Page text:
“So Matt, will you do a DNA test for me if I pay for it?” I asked him. I think he thinks I’m nuts sometimes…but you can blame it all on Grandma Smith with her dusty old box of photos. I did explain to him that it was for our family history search. I explained that I had been stuck in 1809 with James Smith for years. I explained that maybe this would help us to isolate whether we were descend from Smith’s in the Northeast / New England area or Smith’s from the Maryland/ Virginia area. I have wanted to do this for some time.
I needed a Smith male volunteer and Matt seemed the most logical. After all he is the father to Nolan, our last remaining male Smith from our immediate lineage of the family. He agreed with a grin, “Sure I’ll do it!” he replied. I did the maternal test. I ordered the kits online through Ancestry.com. I got a little break on the price because I bought them both at the same time. It is a 47 marker test which I hope will give us a bit more information that the 25 marker test offered from some of the other DNA projects which are available online.
The test itself was interesting…and really quite quick and easy. The direction said to wipe the inside or you right cheek with one swab for 30 seconds and place it in the envelope provided fro mailing the test back. Then repeat with swab 2 on your left check and around your gums for swab 3. Place them in the envelope and leave it open for 30 minutes. Then seal it and mail it… We did them in May and I sent them off right away. About two weeks later I received notification that Matt’s results were in. So I went out to look at them.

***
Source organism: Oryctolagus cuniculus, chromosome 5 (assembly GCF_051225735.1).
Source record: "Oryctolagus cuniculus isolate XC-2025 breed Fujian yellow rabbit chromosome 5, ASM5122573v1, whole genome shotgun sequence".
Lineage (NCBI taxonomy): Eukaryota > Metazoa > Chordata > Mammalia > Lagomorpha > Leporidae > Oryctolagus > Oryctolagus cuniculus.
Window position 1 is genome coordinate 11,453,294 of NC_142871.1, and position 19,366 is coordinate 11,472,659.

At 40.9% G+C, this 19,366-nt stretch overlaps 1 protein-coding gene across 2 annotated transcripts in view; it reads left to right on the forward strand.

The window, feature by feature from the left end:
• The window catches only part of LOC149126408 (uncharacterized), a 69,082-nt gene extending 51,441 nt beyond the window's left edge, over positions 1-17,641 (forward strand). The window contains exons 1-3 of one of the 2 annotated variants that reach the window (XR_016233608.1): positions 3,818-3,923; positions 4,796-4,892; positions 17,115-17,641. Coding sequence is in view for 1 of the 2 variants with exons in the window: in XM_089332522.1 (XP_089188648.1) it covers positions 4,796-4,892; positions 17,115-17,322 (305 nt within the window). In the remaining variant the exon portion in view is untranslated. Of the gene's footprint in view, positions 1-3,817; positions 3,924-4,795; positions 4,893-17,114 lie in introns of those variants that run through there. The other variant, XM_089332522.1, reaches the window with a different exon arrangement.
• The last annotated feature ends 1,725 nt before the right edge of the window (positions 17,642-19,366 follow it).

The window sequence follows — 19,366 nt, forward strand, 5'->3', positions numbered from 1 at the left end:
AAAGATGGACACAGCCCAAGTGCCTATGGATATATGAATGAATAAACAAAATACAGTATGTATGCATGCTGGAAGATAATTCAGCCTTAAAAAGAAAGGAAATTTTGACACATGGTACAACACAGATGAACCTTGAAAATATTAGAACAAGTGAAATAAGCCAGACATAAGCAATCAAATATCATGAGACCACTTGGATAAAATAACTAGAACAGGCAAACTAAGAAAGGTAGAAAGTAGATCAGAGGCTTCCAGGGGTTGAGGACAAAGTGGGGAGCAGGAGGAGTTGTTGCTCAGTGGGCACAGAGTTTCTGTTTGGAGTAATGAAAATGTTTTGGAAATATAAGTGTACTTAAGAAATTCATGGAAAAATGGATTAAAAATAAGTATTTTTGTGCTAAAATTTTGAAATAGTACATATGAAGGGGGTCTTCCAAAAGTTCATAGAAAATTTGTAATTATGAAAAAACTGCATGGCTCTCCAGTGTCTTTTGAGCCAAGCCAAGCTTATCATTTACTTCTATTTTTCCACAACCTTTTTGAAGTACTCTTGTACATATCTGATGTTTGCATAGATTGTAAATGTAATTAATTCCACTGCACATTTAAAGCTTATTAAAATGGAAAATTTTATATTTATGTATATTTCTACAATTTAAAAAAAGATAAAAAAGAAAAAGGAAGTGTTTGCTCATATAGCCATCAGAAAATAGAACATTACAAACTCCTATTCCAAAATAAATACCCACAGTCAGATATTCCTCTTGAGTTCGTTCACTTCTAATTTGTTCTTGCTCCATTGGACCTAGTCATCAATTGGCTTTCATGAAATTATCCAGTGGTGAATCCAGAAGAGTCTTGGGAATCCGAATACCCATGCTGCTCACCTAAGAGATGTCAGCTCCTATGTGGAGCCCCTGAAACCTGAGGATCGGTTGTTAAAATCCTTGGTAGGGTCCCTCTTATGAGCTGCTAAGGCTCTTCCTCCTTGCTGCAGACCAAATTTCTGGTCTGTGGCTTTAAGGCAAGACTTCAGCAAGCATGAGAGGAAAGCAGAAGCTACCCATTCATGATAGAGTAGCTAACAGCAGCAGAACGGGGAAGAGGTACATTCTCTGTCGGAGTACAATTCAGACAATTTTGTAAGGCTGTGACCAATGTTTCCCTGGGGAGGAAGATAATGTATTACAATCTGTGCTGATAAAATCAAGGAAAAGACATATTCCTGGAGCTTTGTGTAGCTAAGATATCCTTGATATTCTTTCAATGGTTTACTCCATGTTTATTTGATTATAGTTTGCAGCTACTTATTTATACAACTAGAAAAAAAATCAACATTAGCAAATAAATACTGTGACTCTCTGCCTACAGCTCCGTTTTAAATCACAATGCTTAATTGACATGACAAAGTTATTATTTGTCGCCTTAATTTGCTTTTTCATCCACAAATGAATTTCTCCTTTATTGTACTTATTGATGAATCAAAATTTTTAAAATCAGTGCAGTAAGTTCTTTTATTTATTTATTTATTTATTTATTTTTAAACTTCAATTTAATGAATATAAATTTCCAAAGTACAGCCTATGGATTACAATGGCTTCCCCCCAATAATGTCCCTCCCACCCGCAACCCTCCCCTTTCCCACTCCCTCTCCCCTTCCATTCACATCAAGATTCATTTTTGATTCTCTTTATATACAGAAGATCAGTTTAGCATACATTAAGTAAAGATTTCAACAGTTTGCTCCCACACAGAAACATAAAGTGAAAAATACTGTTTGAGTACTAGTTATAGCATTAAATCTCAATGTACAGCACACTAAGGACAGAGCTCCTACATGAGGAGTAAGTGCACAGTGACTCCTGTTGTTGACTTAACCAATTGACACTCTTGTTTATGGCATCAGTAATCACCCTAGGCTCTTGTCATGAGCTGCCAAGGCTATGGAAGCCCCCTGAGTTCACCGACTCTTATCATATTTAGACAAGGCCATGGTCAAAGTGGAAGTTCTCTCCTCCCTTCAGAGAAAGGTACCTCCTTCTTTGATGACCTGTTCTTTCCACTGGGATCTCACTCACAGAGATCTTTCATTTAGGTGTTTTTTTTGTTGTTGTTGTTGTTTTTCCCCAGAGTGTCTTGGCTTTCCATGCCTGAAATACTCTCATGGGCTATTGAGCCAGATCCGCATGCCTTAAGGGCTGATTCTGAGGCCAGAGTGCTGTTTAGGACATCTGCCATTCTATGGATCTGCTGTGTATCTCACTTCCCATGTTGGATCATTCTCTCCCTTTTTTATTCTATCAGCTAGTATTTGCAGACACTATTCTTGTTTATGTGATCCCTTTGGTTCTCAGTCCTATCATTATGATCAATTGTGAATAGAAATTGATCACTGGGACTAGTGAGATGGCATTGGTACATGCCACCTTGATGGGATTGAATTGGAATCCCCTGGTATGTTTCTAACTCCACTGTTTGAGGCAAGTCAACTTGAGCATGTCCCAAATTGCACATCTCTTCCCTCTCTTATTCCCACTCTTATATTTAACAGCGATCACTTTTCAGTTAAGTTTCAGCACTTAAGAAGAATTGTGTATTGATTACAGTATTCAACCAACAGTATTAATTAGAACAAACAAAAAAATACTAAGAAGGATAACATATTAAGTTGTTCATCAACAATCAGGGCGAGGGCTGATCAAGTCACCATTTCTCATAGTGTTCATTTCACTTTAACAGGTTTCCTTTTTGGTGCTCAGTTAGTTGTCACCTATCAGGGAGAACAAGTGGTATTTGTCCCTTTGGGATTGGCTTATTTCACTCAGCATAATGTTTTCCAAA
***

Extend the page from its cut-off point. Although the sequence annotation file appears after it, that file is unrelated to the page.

We are from the Paternal Haplogroup R1b, “the Artisans”! Great…..What the heck does that mean? Well, the report stated that our ancestors were likely responsible for the first cave drawings and probably lived in the areas of what is present day England, France, Spain or Portugal! The report goes on to say that “the Artisans” first arrived in Europe about 35000 – 40000 years ago at the dawning of the Aurgnacian Culture. This culture was remarkable for its subtle, yet significant, technological progress. Aurignacian People collected and shaped flint into tools which they learned to use in their everyday life. They were also the first people known to have made beads and jewelry. They were the culture to exhibit this first sign of the uniquely human quality of self-awareness and adornment.
Well heck, I was hoping for a bit more current data…Like maybe around the time of the Pilgrims or Columbus….That goes back a bit too far. On the ancestry site, there are no other close matches…as a matter of fact; our closet match is not even a SMITH! It is a Musgrave from 5 generations or at least 250 years ago. Can you believe it! I am glad that we are now in the database so when other Smith’s get their DNA tests done, we will be there for possible matches.
So my blog, the “Needle in the Haystack" and my search continues….. I think I’ll stick to searching for wills, obits and death records next time…they are cheaper!
Happy Smith Hunting!